It was the early hours of the morning, and I was pacing the hospital corridors in one of those washed-thin gowns and slippers, stopping every now and then to lean against the wall and clench my teeth. The pain was tipping over from bad period cramps to something altogether more hideous.
Oh, I thought. I remember now. I was about to become a mother for the second time.
The age gap between my children is two years and eight months. Pretty standard. It’s not as if I left it for years and years between baby one (my son) and baby two (my daughter). And yet, I somehow managed to forget absolutely everything in that time. I think it’s because every stage of parenting is so all-consuming that your brain can’t keep hold of them once they’ve passed. So over and over, I’m destined to be surprised by phases that I’ve lived through once before.
When my daughter was crawling, I was keen for her to walk. Once she can walk, I reasoned, I can put her down without worrying about her hands all over the filthy floor. But then she did walk, and she was suddenly a lot faster, and she developed a great love of taking things out of the recycling bin and (worse) putting different things in there.
Oh, I thought. I remember now. Crawling does have its advantages, after all.
Tonight, I was putting both the kids to bed. My daughter is nineteen months old and she wants to do everything herself. She can’t. I don’t mean that I won’t let her; I mean she physically can’t. She brushed her own teeth (after a fashion) and then, when I tried to take the toothbrush off her to have a go myself, she threw it across the room in a temper.
Oh yes, I remember now.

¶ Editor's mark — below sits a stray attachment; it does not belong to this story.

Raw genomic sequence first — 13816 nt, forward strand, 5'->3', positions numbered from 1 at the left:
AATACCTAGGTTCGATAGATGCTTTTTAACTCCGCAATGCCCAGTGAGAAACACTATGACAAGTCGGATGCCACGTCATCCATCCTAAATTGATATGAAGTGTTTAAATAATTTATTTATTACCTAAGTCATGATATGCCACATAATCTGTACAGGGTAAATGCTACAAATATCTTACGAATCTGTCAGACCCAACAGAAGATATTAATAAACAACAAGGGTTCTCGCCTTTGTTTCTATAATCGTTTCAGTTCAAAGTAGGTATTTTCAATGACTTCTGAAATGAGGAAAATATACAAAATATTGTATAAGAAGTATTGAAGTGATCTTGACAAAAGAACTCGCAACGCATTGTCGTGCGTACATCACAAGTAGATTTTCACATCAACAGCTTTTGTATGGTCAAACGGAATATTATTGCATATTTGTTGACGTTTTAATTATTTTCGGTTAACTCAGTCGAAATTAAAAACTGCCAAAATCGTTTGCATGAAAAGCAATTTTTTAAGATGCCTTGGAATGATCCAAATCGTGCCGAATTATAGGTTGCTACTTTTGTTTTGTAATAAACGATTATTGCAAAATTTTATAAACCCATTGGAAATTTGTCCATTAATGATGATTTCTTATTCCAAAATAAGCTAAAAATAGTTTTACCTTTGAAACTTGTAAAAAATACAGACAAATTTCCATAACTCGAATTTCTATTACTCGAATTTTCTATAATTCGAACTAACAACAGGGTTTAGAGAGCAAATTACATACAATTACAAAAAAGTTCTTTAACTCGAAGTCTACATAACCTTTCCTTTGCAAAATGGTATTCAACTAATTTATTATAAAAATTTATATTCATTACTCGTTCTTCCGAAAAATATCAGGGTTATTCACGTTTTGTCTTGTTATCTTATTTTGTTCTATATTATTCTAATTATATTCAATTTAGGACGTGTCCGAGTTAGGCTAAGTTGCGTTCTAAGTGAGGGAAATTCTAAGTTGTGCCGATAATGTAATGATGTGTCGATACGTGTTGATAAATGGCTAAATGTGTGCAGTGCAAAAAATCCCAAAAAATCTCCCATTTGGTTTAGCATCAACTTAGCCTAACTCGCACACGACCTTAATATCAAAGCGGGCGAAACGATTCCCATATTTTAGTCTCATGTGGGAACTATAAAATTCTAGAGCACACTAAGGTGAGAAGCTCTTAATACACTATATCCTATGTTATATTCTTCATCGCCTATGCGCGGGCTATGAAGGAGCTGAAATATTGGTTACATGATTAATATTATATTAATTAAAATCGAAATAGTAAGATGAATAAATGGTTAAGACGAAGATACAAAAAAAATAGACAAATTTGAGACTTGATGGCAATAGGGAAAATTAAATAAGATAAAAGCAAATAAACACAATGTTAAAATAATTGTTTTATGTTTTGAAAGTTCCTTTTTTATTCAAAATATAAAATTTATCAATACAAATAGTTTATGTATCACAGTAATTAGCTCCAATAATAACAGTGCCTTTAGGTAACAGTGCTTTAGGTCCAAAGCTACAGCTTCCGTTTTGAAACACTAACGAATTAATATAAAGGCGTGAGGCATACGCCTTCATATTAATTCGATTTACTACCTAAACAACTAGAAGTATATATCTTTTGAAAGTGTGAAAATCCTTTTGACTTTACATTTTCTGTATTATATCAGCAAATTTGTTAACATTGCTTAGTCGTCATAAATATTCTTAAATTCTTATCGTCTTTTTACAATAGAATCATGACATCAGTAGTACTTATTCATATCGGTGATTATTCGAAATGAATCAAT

It didn’t end there. It seems she’s decided that I’m not allowed to take her clothes off for her. Which would be fine by me if she could take them off herself. She sat there in her vest, crying her eyes out, screaming and pushing me away whenever I tried to help. Each time I managed to get the thing over her head, she pulled it back on again. My son used to do exactly the same thing. But I’d forgotten. Self-preservation, perhaps.
What’s next? Well, I haven’t got a clue, clearly.
I feel like I should write down everything my son (now four) does so that it won’t come as such a surprise when she gets there. But who’s got time for that? Some of the difficult things he’s currently doing are: taking longer than ever to go to sleep at night, asking to watch TV every second of the day and refusing to eat foods he likes when they’re ‘mixed together’. So those will be a joy when they come around again, won’t they? I can see myself now. Older, no wiser. Her, saying ‘I know I like cheese and pasta but I don’t like them mixed up, and can I watch something now?’ Me, thinking oh yes, I remember now.
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Laura is a writer who lives in Leicestershire with her husband and their two children. When she’s not writing or reading, she can usually be found trying to get her son to put his shoes on, encouraging her daughter to sleep past 5am or moving small items from one room to another. You can follow her on Twitter and on her blog.
Image credit: Flickr/Stereogramm “The Fish”